Via Rail not afraid of Air Canada’s return to Toronto City Airport
By Ross Marowits, The Canadian Press
Passengers board the 5pm train to Toronto in Montreal, on July 26, 2009. The head of Via Rail says he’s not overly concerned about plans for increased air service between Montreal and Toronto’s downtown Billy Bishop airport. THE CANADIAN PRESS/Peter McCabe
MONTREAL – Nearly $1 billion in capital investment should help Via Rail better compete against air services, including additional flights between Montreal and Toronto’s downtown Billy Bishop airport, the president of Canada’s largest passenger rail service said Monday.
“That’s competition, that’s part of life and we’re ready for that,” Marc Laliberte told reporters following a speech Monday to a North American rail conference.
He said the funding will be used to improve network bottlenecks add new rolling stock, introduce improved WiFi and reservations systems and upgrade stations.
Ultimately, train times will be reduced, allowing Via to use its trains to add more frequent service, including later trains between Ottawa and Montreal.
Air Canada (TSX:AC.B) plans to begin offering up to 15 daily flights between Montreal and Billy Bishop airport beginning in February. Porter Airlines is currently the lone commercial airline connecting Canada’s two largest cities through the downtown airport.
While he’s always concerned about competition, Laliberte said he’s not scared by it.
“It just gives me an incentive to work better.”
Negotiations with CN Rail (TSX:CNR) have already removed freight bottlenecks on the Quebec City to Montreal route, cutting about 20 minutes from the early morning trips. On-time performance has increased to about 90 per cent, reducing a passenger irritant.
Via is also spending more than $300 million on service between Montreal and Toronto to improve “pinch points” that slows service. It will add a third lane to improve travel flow along 64 kilometres of the key travel route.
Stations will be improved across the country, with new stations built in Belleville, Brockville, Cobourg, Dorval, Smiths Falls, Windsor and Oshawa.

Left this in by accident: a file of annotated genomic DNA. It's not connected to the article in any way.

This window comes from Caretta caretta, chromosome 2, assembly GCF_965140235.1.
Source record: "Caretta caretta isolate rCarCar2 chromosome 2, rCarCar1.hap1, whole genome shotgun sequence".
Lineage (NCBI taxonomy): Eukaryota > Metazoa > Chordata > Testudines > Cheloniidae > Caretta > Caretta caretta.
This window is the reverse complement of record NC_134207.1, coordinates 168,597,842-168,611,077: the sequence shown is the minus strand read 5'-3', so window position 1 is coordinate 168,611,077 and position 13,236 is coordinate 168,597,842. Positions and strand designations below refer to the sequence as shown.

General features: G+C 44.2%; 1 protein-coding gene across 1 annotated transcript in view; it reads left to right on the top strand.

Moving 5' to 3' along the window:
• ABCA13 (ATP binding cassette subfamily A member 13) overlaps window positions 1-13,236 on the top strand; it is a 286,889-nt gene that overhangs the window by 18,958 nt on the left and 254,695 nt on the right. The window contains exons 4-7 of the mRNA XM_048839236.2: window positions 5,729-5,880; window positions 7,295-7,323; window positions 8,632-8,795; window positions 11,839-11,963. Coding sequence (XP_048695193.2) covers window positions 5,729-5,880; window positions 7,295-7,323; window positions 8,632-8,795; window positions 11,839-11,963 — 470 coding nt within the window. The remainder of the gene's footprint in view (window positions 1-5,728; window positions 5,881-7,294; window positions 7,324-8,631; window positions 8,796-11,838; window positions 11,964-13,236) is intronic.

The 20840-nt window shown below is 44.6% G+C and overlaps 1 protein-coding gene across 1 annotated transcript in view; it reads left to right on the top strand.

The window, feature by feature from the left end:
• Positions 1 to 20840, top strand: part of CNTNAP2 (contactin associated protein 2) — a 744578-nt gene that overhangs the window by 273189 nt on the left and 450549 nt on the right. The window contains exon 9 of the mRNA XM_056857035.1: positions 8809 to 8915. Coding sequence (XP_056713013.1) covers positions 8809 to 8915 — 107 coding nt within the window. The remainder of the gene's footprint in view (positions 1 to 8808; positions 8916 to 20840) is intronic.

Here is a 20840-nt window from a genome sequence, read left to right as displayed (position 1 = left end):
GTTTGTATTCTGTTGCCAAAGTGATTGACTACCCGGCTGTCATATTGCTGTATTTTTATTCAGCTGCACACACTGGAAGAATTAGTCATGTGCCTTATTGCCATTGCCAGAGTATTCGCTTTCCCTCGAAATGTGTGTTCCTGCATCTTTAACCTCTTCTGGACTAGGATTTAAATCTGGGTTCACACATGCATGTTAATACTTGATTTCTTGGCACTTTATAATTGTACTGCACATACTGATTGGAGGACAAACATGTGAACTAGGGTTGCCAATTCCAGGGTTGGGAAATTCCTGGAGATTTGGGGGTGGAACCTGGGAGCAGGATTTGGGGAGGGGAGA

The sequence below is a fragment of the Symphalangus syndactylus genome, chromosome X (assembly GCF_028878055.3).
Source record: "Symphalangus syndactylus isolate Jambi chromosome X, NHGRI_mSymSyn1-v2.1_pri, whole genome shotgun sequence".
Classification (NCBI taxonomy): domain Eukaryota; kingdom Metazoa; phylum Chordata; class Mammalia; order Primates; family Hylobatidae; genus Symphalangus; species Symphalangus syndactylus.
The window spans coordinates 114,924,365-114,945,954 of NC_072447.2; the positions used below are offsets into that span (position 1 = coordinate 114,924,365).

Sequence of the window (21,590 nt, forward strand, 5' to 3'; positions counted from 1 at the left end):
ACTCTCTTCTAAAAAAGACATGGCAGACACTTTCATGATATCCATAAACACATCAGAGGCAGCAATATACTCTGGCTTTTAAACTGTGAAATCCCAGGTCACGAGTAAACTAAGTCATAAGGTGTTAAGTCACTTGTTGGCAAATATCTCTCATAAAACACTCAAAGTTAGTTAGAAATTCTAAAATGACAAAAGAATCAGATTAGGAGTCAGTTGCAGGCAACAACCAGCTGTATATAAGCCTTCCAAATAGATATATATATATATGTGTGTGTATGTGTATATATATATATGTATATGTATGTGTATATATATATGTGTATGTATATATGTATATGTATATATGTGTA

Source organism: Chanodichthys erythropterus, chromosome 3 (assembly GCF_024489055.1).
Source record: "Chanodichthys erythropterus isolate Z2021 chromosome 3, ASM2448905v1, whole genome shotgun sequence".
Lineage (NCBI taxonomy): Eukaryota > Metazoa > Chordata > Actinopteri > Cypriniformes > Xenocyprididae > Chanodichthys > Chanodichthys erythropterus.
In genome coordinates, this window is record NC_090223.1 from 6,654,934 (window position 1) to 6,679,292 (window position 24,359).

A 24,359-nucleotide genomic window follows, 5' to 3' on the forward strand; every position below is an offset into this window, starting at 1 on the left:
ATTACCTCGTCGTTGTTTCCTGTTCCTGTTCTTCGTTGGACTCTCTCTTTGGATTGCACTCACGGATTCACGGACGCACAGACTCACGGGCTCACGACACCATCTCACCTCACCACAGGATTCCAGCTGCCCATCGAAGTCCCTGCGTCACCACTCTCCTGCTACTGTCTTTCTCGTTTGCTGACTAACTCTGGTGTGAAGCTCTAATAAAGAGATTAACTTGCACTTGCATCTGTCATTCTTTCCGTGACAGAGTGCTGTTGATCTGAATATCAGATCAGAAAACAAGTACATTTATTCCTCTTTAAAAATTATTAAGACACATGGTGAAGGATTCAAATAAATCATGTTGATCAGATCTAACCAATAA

Via Rail has received 18 more fuel-efficient locomotives. Rebuilt train cars will be added by the end of 2011.
Improved WiFi, with faster service and a larger broadband will be added to trains on the Quebec City to Windsor corridor by next summer.
The changes are included in the regular ticket price “for the moment.” But ultimately, they will allow business people to work and make efficient use of their trip.
“As a consultant such as a lawyer or an accountant, you can even charge your customers. It’s not time lost,” added Laliberte, who was appointed president and CEO in January.
The improved service is expected to enhance Via Rail’s financial performance, which has already seen the operating deficit reduced by 44 per cent and revenues increase by 85 per cent over the last decade.
The operating deficit will further improve this year to below $500 million, although Laliberte wouldn’t say by how much.
Nor does he expect it to be eliminated entirely because the railway is mandated by government to operate less profitable tourism services and trains to remote regions.
Earlier, Laliberte told the conference that Via Rail was prepared to operate a high-speed rail service in Canada should the federal government choose to start such a service.
The president of the Crown corporation wouldn’t say if he favours such a system in Canada.
Laliberte added that it’s too early to say whether U.S. plans to spend billions of dollars on several high-speed rail networks will have an impact on Canada and its railway suppliers.
Bombardier Transportation (TSX:BBD.B) is expected to be one of the suppliers of rolling stock.
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